One of my fabulously talented stylists specializes in color correction. If you've never had to have this service done, you may not be aware of what it is. Basically, a color correction is anytime someone comes in and either a) is wanting a color on the opposite end of the tonal or level spectrum than where they currently are or b) has suffered through a traumatic color experience and is hoping to have it fixed. Regardless of which scenario a client may find herself in, this process probably will not happen in one visit. Unfortunately, to preserve the integrity of a client's hair, we may have to work toward the end-goal in a process of steps. The worst part? Multiple color services means more money out of your pocket. We do everything we can to make it as affordable as possible but we're not going to risk your hair falling out in order to do it too quickly. Therefore, whenever possible, get it right the first time! Here are some don'ts - avoid these situations to save yourself the trauma of a multi-visit color correction:
Don't box color your hair. Metallic dyes are extremely difficult for us to lift out. They also continue to deposit every time you color - making your hair darker and darker each time (which means more levels and more saturation we have to try to lift through).
Don't go to someone cheap just to save a few bucks. I know it's tempting, but treat your haircolor like an investment. And, more importantly, treat your relationship with your stylist like an investment. We recently had a young lady come in to the salon who had, sadly, been given a less-than-stellar highlight. She saved around $15-$20 by going somewhere less expensive - and paid over $50 to have it fixed at our salon (she was a lucky one - it was a fairly easy fix).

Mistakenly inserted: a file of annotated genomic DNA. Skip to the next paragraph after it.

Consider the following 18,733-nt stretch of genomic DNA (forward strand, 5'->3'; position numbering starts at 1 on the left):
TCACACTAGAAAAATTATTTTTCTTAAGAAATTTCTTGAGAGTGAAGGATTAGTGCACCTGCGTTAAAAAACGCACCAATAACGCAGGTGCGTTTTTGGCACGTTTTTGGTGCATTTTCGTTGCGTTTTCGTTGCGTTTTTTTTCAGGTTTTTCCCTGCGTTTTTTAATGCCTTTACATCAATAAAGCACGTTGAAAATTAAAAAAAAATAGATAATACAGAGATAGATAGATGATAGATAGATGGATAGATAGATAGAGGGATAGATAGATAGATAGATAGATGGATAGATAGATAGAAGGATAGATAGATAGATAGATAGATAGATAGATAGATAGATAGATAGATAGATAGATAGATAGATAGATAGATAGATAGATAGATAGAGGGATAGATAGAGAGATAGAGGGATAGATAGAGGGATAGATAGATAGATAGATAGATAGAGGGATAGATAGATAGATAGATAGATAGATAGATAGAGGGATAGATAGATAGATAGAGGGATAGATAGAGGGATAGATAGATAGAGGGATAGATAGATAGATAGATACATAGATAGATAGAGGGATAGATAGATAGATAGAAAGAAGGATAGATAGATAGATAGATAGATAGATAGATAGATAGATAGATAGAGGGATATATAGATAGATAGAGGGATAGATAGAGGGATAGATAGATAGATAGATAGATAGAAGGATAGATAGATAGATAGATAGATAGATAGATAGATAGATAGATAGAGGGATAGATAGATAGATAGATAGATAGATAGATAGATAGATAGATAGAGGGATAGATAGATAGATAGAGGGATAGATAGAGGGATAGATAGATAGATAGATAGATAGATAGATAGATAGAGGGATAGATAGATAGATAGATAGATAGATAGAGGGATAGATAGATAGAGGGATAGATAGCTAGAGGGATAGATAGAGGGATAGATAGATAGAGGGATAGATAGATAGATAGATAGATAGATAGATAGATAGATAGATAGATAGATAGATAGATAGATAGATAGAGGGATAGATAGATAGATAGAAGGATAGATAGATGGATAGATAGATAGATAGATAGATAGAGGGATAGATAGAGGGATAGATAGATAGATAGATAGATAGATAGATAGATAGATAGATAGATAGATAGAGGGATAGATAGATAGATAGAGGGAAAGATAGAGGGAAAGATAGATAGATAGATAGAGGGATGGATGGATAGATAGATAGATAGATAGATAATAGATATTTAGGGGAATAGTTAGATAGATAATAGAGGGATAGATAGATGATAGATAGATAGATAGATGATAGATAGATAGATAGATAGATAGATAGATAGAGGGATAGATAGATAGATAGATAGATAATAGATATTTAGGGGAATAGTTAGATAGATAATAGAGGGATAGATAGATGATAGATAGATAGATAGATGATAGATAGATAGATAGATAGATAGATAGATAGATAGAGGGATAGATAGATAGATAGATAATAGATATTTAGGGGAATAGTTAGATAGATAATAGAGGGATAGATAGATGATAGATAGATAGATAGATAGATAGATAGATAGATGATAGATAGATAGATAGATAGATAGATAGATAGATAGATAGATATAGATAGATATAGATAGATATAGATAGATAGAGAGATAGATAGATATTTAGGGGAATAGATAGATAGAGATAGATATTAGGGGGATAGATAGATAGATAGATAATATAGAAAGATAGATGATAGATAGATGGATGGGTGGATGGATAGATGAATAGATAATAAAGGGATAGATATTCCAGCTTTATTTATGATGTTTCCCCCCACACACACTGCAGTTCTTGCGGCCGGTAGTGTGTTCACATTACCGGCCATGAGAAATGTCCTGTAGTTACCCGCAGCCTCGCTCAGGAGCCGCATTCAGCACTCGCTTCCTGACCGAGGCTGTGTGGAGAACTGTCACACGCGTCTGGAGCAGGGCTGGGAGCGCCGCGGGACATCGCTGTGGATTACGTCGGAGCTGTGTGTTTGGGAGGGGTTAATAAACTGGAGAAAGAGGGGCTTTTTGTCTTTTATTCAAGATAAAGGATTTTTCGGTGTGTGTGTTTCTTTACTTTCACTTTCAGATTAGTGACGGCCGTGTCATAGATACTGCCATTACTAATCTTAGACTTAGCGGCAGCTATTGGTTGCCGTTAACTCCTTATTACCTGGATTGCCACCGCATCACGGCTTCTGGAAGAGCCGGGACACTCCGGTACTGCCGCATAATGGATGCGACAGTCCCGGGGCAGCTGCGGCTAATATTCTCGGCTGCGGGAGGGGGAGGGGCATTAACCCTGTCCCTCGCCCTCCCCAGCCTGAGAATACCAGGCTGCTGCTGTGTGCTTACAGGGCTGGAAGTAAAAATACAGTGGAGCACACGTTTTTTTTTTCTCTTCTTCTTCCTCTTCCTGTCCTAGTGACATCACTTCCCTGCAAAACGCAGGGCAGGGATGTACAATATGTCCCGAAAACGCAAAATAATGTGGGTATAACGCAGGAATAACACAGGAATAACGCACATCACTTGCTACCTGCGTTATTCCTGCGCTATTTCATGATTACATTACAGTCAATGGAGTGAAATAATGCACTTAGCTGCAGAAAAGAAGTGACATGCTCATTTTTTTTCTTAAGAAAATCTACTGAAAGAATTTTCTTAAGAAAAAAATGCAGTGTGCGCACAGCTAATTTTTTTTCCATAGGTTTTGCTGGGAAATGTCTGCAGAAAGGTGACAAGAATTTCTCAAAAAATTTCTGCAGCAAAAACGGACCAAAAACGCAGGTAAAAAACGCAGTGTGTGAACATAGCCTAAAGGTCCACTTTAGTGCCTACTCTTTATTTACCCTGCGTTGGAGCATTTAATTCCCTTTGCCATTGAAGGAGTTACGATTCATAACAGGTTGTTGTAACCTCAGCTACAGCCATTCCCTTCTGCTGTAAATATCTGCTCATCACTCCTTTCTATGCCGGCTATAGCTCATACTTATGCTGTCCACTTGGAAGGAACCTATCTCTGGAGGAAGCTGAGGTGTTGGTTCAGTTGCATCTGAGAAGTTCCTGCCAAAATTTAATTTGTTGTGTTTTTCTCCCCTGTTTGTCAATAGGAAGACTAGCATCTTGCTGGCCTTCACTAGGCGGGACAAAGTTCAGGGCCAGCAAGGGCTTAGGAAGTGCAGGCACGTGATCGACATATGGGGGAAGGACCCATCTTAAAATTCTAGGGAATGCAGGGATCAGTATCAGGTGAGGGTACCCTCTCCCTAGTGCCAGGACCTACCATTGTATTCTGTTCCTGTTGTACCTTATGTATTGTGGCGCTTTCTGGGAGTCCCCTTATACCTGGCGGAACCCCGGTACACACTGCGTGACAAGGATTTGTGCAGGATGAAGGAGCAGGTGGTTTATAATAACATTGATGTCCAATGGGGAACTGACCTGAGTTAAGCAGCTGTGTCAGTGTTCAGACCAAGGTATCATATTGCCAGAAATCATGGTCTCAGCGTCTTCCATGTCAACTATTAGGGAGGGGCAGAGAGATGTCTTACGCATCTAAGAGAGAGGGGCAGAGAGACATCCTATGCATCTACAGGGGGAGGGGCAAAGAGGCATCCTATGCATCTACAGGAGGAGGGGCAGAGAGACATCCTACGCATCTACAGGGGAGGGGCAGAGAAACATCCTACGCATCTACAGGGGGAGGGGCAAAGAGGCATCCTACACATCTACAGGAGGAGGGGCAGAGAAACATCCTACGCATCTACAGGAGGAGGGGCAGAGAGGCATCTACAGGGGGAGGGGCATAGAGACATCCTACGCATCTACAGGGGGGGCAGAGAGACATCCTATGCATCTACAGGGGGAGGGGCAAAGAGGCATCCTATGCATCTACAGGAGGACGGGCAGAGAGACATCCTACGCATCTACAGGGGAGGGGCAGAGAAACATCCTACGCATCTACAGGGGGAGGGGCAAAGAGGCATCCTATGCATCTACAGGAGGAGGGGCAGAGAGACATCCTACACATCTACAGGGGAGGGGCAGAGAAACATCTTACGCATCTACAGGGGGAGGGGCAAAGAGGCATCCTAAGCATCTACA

Don't insist that you want your hair as dark as coal or as light as snow if you aren't prepared to stay that way for awhile. It is incredibly difficult to lift black and fill in white.
Don't do it yourself or have a friend do it. This fits alongside box color but I know that some of you have access to professional color. If you or your friend does not know how to fill gray, apply color safely, and/or foil highlights, then you need to see a professional.
Don't go red! (Unless, of course, you know you're going to love red!) Red is so tricky to remove from hair and, typically, takes several visits.
This isn't to say you should never change your haircolor - we love transformation days! It's more of a friendly warning that should you change your color (especially if it's dramatic), be prepared to change it back over the course of several months. However, please heed my warnings on any sort of DIY color - I rarely see positive outcomes from that scenario!
Any horror stories you'd like to share? It can be therapeutic to let it out - share in the comments below!